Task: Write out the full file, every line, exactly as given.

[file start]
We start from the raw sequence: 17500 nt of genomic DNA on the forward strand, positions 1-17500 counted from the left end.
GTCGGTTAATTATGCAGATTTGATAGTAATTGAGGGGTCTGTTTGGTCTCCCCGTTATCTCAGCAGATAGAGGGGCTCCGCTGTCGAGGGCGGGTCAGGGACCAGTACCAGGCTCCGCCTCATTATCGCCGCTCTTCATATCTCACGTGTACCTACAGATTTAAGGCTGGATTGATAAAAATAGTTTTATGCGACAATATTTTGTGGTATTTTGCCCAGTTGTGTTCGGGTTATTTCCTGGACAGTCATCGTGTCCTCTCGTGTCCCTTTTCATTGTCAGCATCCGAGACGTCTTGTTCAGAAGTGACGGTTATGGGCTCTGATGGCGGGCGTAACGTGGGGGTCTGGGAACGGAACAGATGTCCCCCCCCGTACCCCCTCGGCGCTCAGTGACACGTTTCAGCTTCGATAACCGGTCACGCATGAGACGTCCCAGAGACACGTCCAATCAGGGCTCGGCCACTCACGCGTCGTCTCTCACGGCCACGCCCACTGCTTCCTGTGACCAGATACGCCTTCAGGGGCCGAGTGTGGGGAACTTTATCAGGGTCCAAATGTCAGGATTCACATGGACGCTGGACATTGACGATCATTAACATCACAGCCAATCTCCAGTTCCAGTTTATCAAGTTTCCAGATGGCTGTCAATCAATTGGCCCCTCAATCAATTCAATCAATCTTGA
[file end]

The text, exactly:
We start from the raw sequence: 17500 nt of genomic DNA on the forward strand, positions 1-17500 counted from the left end.
GTCGGTTAATTATGCAGATTTGATAGTAATTGAGGGGTCTGTTTGGTCTCCCCGTTATCTCAGCAGATAGAGGGGCTCCGCTGTCGAGGGCGGGTCAGGGACCAGTACCAGGCTCCGCCTCATTATCGCCGCTCTTCATATCTCACGTGTACCTACAGATTTAAGGCTGGATTGATAAAAATAGTTTTATGCGACAATATTTTGTGGTATTTTGCCCAGTTGTGTTCGGGTTATTTCCTGGACAGTCATCGTGTCCTCTCGTGTCCCTTTTCATTGTCAGCATCCGAGACGTCTTGTTCAGAAGTGACGGTTATGGGCTCTGATGGCGGGCGTAACGTGGGGGTCTGGGAACGGAACAGATGTCCCCCCCCGTACCCCCTCGGCGCTCAGTGACACGTTTCAGCTTCGATAACCGGTCACGCATGAGACGTCCCAGAGACACGTCCAATCAGGGCTCGGCCACTCACGCGTCGTCTCTCACGGCCACGCCCACTGCTTCCTGTGACCAGATACGCCTTCAGGGGCCGAGTGTGGGGAACTTTATCAGGGTCCAAATGTCAGGATTCACATGGACGCTGGACATTGACGATCATTAACATCACAGCCAATCTCCAGTTCCAGTTTATCAAGTTTCCAGATGGCTGTCAATCAATTGGCCCCTCAATCAATTCAATCAATCTTGA